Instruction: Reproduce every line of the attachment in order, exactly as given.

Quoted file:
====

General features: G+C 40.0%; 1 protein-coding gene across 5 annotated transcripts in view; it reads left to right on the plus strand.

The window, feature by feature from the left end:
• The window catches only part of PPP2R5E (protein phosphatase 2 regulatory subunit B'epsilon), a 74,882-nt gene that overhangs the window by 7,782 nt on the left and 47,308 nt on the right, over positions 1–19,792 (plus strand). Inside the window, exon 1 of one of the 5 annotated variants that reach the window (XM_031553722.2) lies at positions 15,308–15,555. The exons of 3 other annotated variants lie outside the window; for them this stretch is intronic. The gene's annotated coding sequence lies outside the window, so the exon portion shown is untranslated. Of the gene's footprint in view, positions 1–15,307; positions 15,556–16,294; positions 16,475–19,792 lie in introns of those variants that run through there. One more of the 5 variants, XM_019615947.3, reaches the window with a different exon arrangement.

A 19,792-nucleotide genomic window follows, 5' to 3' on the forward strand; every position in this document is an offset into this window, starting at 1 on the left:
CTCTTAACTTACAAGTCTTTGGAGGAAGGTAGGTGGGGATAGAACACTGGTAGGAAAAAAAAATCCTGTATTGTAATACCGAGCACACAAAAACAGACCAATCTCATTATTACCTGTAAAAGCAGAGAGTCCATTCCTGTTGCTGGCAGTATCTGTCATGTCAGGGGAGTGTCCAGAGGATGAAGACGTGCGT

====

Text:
General features: G+C 40.0%; 1 protein-coding gene across 5 annotated transcripts in view; it reads left to right on the plus strand.

The window, feature by feature from the left end:
• The window catches only part of PPP2R5E (protein phosphatase 2 regulatory subunit B'epsilon), a 74,882-nt gene that overhangs the window by 7,782 nt on the left and 47,308 nt on the right, over positions 1–19,792 (plus strand). Inside the window, exon 1 of one of the 5 annotated variants that reach the window (XM_031553722.2) lies at positions 15,308–15,555. The exons of 3 other annotated variants lie outside the window; for them this stretch is intronic. The gene's annotated coding sequence lies outside the window, so the exon portion shown is untranslated. Of the gene's footprint in view, positions 1–15,307; positions 15,556–16,294; positions 16,475–19,792 lie in introns of those variants that run through there. One more of the 5 variants, XM_019615947.3, reaches the window with a different exon arrangement.

A 19,792-nucleotide genomic window follows, 5' to 3' on the forward strand; every position in this document is an offset into this window, starting at 1 on the left:
CTCTTAACTTACAAGTCTTTGGAGGAAGGTAGGTGGGGATAGAACACTGGTAGGAAAAAAAAATCCTGTATTGTAATACCGAGCACACAAAAACAGACCAATCTCATTATTACCTGTAAAAGCAGAGAGTCCATTCCTGTTGCTGGCAGTATCTGTCATGTCAGGGGAGTGTCCAGAGGATGAAGACGTGCGT